March 8, 2016 |
Nancy Davis Reagan, 94, the powerful and devoted wife of President Ronald Reagan, principal caregiver during his decadelong twilight with Alzheimer's disease, and the primary architect of his legacy, died Sunday morning at her home in the Bel-Air section of Los Angeles. The cause was congestive heart failure. She will be buried at the Ronald Reagan Presidential Library in Simi Valley, Calif., next to her husband, who died on June 5, 2004. Mrs. Reagan is widely viewed, by admirers and detractors alike, as one of the most powerful first ladies in history.
November 27, 2012 |
HARRISBURG - Hunters in part of south-central Pennsylvania will be subject to extra restrictions when deer season starts Monday, as state wildlife officials work to ensure the wild whitetail population has not contracted a deadly disease. Those who kill deer within a 600-square-mile area covering parts of York and Adams Counties must take the carcasses to a checkpoint to be tested for chronic wasting disease. The neurological infection is fatal to elk, moose, and deer, though it can't be transmitted to humans.
June 14, 1999 |
The Palmyra High School Panthers played the Phillies' wives at Legion Field in a benefit softball game for the ALS Association. It was the second year for the event; last year, $6,000 was raised to help fight Lou Gehrig's disease. A three-kilometer walk was held before the game Saturday.
January 14, 1986
I was amazed to read the Dec. 30 Letter to the Editor from the president of Horizon House, a respected rehabilitation program for the seriously mentally ill, denying that serious mental illnesses (e.g., schizophrenia, manic depressive psychosis) are brain diseases. In the last decade research evidence has become overwhelming that these are indeed brain diseases, just as multiple sclerosis, Parkinson's disease and Alzheimer's disease are brain diseases. That is the real tragedy of the homeless and street-people - that approximately one-third of them have diseases that are, in the majority of cases, treatable.
July 24, 1991 |
Amyloidosis is an extremely rare blood disorder that produces an excess of proteins that build up in the body's tissues and vital organs. There are several forms of the disease. Some are so devastating that they kill patients in less than two years. In others, patients can live for years without symptoms. One of the world's leading amyloidosis experts, Merrill Benson, professor of medicine and medical genetics at the Indiana University School of Medicine in Indianapolis, said yesterday that Gov. Casey appeared to have a mild form.
January 19, 2004
DOES GEORGE Bush intend to expand the American empire to the moon and Mars? How can he propose spending hundreds of billions of dollars on these escapist fantasies when so many of us in both this country and the world are suffering and in need, much because of his politics? Only someone with mad politician's disease could be in such denial of reality, such inhumane blankness to people's hurting, such misunderstanding of real progress and such insensitivity to the common values of all the world's great religions and superior philosophies!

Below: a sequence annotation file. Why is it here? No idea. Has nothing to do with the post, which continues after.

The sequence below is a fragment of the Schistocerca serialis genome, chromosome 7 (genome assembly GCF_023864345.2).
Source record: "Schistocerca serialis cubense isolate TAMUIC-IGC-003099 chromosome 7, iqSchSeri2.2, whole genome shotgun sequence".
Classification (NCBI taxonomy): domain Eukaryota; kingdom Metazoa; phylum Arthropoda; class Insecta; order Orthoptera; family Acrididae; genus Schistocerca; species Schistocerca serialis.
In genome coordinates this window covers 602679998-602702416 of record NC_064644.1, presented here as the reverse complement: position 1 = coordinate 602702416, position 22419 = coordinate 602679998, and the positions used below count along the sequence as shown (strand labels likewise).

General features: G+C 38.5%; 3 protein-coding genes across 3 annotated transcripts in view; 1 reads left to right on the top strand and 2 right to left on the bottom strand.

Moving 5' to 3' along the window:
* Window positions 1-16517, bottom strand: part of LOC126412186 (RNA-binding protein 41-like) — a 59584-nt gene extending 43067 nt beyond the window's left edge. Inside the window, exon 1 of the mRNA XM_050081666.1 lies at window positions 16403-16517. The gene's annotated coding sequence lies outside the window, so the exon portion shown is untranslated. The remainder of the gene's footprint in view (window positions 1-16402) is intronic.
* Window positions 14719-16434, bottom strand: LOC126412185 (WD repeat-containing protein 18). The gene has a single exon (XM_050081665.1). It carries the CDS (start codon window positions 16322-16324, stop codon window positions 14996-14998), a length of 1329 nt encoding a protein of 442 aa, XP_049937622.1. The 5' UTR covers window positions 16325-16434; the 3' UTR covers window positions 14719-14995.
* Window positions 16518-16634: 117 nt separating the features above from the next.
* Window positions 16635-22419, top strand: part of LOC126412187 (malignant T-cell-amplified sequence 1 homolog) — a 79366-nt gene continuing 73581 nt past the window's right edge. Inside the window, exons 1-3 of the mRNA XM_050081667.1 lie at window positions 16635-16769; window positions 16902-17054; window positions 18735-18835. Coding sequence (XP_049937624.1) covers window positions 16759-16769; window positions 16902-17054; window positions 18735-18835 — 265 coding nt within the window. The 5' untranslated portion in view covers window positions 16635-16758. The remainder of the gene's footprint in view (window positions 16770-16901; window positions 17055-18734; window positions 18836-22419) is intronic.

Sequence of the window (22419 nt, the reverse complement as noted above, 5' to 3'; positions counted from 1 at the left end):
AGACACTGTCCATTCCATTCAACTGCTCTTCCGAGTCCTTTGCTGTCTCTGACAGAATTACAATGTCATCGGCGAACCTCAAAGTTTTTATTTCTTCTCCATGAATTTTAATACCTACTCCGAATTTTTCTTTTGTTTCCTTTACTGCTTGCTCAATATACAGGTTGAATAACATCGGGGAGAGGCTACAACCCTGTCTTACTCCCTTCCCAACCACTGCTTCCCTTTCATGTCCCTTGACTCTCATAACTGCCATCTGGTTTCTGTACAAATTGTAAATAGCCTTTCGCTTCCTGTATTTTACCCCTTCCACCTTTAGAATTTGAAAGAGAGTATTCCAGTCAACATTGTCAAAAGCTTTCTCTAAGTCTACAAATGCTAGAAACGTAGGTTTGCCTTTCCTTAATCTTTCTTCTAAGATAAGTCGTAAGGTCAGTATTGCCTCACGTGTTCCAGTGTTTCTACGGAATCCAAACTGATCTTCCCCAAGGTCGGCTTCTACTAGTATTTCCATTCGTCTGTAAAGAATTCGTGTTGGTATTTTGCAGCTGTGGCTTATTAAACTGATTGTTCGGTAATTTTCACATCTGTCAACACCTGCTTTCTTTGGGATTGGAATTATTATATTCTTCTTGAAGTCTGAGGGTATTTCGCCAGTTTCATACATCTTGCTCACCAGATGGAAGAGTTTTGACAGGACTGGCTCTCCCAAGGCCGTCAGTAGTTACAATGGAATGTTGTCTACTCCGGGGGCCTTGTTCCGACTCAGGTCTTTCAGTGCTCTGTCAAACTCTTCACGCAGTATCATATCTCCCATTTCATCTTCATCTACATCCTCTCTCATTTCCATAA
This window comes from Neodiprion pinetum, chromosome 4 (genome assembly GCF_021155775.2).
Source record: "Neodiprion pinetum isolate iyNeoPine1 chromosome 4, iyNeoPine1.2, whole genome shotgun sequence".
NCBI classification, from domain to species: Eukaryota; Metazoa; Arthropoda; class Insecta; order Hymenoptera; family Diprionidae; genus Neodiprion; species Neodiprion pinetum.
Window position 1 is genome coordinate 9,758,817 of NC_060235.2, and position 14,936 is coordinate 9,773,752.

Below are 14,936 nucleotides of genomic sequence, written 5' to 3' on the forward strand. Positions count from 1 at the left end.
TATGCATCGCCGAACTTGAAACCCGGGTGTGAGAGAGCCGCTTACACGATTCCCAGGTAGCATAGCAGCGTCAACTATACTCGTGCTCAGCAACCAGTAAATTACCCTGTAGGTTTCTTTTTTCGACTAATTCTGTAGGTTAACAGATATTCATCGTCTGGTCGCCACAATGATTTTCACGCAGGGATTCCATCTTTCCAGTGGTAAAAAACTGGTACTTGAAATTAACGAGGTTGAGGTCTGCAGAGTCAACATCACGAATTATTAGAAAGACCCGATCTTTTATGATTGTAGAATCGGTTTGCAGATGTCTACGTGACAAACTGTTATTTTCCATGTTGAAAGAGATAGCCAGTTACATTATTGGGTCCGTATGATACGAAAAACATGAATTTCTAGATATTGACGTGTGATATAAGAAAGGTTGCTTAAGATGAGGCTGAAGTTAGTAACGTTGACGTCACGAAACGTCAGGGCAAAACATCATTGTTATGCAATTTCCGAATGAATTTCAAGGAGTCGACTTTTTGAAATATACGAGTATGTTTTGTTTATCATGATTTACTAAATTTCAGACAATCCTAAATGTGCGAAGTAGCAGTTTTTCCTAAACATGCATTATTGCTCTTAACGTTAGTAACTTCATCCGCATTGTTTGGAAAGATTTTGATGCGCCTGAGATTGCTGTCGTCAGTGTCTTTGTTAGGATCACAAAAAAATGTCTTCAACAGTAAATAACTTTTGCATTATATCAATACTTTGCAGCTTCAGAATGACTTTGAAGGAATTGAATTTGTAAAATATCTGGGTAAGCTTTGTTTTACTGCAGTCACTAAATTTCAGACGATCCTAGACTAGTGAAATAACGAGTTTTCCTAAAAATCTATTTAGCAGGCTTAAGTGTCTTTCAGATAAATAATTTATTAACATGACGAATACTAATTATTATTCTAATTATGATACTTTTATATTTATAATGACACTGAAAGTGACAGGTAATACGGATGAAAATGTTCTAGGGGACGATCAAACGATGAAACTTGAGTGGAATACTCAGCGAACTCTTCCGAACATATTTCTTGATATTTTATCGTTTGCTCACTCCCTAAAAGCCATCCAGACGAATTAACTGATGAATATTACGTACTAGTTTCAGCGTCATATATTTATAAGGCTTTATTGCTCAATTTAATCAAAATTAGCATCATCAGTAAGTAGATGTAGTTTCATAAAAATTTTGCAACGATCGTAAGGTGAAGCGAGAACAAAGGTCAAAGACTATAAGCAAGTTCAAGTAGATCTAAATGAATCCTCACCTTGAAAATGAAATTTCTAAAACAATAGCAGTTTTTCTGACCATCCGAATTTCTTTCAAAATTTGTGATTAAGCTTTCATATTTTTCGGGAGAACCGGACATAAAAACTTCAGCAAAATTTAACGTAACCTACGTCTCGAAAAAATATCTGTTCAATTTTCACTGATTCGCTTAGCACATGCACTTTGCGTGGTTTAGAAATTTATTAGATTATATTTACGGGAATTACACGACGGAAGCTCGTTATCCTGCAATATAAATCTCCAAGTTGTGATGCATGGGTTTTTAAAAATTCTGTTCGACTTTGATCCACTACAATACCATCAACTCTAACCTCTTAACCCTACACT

April 8, 1990 |
Five men who lived near contaminated land on the old Valley Forge Army Hospital property off Charlestown Road have developed Hodgkin's disease within the last 15 years, the Schuylkill Township Board of Supervisors was told last week. Three of the men, accompanied by family members, asked the supervisors Wednesday night to prod federal, state and/or county authorities to investigate a possible connection between their lymphatic cancer and toxic metals found on the land. The Phoenixville Area School District, which leases a 35-acre piece of the property on Township Line Road near Coldstream Road from the federal government, announced it had discovered abnormally high levels of lead, zinc and silver on a depressed 6-by-20-foot section in January.
September 2, 1990 |
Everything seemed to be going perfectly in Michael and Julie Barrons' four- year marriage. Then, last December, doctors told them that their youngest son, Brian, then 4 months, had a rare congenital disease and probably would not live to see his first birthday. "I don't even remember what the doctor said after he told us," said Julie Barron, 25. "I saw his mouth moving, but I heard nothing . . . I guess I was in shock. It felt as if someone had just punched me in the stomach. " Brian had begun to experience seizures that made his little body shake, his eyes roll toward the back of his head, and his breathing turn shallow and sporadic.
August 26, 1990 |
Seven years ago, Leona Stevenson tumbled off her bike on the Ocean City boardwalk and landed in hell. "Ordinarily she'd have hopped up and got back on," recalled her husband, Joe. "But she didn't. She had trouble getting up. " Lee, 58, had also complained before the fall about cramping in her legs and feet, and had begun to drag one foot. So after she fell on the patio of their Haddonfield home and again couldn't get up, the Stevensons consulted their physician. He sent them to a neurologist.
July 4, 2016 |
Bill Lyon has Alzheimer's disease. I ought to know. I'm the guy in the white coat. Three and a half years ago, Lyon, his wife, and his daughter-in-law came to see me at the Penn Memory Center. For about a year, he'd been frustrated finding words, could become easily confused, and had gotten lost while driving familiar routes. Once, he mixed up the remote control with the portable telephone. Over the last five weeks, this Inquirer sports columnist emeritus has written about his diagnosis.